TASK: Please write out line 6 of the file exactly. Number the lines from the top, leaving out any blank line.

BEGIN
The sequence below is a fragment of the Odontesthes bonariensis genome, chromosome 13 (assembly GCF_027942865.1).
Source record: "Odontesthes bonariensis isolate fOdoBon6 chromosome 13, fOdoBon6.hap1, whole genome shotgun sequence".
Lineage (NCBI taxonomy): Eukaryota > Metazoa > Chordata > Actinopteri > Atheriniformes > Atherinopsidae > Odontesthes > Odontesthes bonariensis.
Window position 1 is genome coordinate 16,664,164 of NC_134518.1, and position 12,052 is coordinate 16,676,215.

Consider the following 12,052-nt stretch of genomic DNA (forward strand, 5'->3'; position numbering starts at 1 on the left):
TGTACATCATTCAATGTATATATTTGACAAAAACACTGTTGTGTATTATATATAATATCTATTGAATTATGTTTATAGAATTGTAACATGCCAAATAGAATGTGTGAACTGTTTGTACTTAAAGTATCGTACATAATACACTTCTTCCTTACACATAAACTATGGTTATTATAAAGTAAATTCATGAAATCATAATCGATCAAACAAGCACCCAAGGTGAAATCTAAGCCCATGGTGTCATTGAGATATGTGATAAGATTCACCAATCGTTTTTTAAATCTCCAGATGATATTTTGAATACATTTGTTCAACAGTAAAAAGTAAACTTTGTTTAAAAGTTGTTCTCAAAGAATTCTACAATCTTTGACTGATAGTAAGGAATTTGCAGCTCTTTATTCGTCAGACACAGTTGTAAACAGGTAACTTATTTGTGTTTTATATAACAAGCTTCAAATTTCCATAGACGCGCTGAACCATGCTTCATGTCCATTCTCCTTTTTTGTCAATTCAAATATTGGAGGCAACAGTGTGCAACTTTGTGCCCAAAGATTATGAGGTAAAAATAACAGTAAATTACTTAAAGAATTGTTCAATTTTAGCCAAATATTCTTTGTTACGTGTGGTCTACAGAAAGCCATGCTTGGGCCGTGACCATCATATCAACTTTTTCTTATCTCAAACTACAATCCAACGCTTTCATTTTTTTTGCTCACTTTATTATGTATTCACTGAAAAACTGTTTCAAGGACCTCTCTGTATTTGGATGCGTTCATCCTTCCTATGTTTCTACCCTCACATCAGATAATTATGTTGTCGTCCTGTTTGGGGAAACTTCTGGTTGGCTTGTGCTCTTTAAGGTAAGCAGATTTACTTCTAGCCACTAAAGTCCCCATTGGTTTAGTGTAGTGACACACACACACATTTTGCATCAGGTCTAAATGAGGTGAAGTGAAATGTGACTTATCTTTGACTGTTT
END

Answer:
TGTACATCATTCAATGTATATATTTGACAAAAACACTGTTGTGTATTATATATAATATCTATTGAATTATGTTTATAGAATTGTAACATGCCAAATAGAATGTGTGAACTGTTTGTACTTAAAGTATCGTACATAATACACTTCTTCCTTACACATAAACTATGGTTATTATAAAGTAAATTCATGAAATCATAATCGATCAAACAAGCACCCAAGGTGAAATCTAAGCCCATGGTGTCATTGAGATATGTGATAAGATTCACCAATCGTTTTTTAAATCTCCAGATGATATTTTGAATACATTTGTTCAACAGTAAAAAGTAAACTTTGTTTAAAAGTTGTTCTCAAAGAATTCTACAATCTTTGACTGATAGTAAGGAATTTGCAGCTCTTTATTCGTCAGACACAGTTGTAAACAGGTAACTTATTTGTGTTTTATATAACAAGCTTCAAATTTCCATAGACGCGCTGAACCATGCTTCATGTCCATTCTCCTTTTTTGTCAATTCAAATATTGGAGGCAACAGTGTGCAACTTTGTGCCCAAAGATTATGAGGTAAAAATAACAGTAAATTACTTAAAGAATTGTTCAATTTTAGCCAAATATTCTTTGTTACGTGTGGTCTACAGAAAGCCATGCTTGGGCCGTGACCATCATATCAACTTTTTCTTATCTCAAACTACAATCCAACGCTTTCATTTTTTTTGCTCACTTTATTATGTATTCACTGAAAAACTGTTTCAAGGACCTCTCTGTATTTGGATGCGTTCATCCTTCCTATGTTTCTACCCTCACATCAGATAATTATGTTGTCGTCCTGTTTGGGGAAACTTCTGGTTGGCTTGTGCTCTTTAAGGTAAGCAGATTTACTTCTAGCCACTAAAGTCCCCATTGGTTTAGTGTAGTGACACACACACACATTTTGCATCAGGTCTAAATGAGGTGAAGTGAAATGTGACTTATCTTTGACTGTTT